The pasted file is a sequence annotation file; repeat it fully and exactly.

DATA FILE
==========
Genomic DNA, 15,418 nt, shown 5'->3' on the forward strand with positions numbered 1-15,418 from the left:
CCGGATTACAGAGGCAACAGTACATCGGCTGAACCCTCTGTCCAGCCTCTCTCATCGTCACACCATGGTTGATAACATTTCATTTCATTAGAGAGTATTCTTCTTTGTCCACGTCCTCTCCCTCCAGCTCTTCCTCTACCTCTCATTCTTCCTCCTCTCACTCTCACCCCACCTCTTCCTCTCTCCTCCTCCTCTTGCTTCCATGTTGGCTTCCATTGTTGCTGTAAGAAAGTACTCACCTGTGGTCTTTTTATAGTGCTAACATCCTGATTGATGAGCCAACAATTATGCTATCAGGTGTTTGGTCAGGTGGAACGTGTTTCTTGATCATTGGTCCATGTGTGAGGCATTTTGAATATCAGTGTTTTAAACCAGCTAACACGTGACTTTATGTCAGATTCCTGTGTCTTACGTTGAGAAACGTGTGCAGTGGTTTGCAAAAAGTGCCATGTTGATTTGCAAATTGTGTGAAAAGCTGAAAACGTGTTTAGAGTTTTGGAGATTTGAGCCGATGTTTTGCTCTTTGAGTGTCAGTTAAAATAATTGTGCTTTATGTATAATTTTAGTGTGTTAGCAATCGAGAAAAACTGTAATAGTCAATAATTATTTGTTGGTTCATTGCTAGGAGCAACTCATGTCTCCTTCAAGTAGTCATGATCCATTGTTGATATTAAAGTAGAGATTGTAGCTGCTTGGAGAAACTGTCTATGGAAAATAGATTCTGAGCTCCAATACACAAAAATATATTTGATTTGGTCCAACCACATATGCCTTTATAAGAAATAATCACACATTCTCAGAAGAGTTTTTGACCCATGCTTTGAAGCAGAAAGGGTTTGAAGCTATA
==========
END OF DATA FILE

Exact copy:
Genomic DNA, 15,418 nt, shown 5'->3' on the forward strand with positions numbered 1-15,418 from the left:
CCGGATTACAGAGGCAACAGTACATCGGCTGAACCCTCTGTCCAGCCTCTCTCATCGTCACACCATGGTTGATAACATTTCATTTCATTAGAGAGTATTCTTCTTTGTCCACGTCCTCTCCCTCCAGCTCTTCCTCTACCTCTCATTCTTCCTCCTCTCACTCTCACCCCACCTCTTCCTCTCTCCTCCTCCTCTTGCTTCCATGTTGGCTTCCATTGTTGCTGTAAGAAAGTACTCACCTGTGGTCTTTTTATAGTGCTAACATCCTGATTGATGAGCCAACAATTATGCTATCAGGTGTTTGGTCAGGTGGAACGTGTTTCTTGATCATTGGTCCATGTGTGAGGCATTTTGAATATCAGTGTTTTAAACCAGCTAACACGTGACTTTATGTCAGATTCCTGTGTCTTACGTTGAGAAACGTGTGCAGTGGTTTGCAAAAAGTGCCATGTTGATTTGCAAATTGTGTGAAAAGCTGAAAACGTGTTTAGAGTTTTGGAGATTTGAGCCGATGTTTTGCTCTTTGAGTGTCAGTTAAAATAATTGTGCTTTATGTATAATTTTAGTGTGTTAGCAATCGAGAAAAACTGTAATAGTCAATAATTATTTGTTGGTTCATTGCTAGGAGCAACTCATGTCTCCTTCAAGTAGTCATGATCCATTGTTGATATTAAAGTAGAGATTGTAGCTGCTTGGAGAAACTGTCTATGGAAAATAGATTCTGAGCTCCAATACACAAAAATATATTTGATTTGGTCCAACCACATATGCCTTTATAAGAAATAATCACACATTCTCAGAAGAGTTTTTGACCCATGCTTTGAAGCAGAAAGGGTTTGAAGCTATA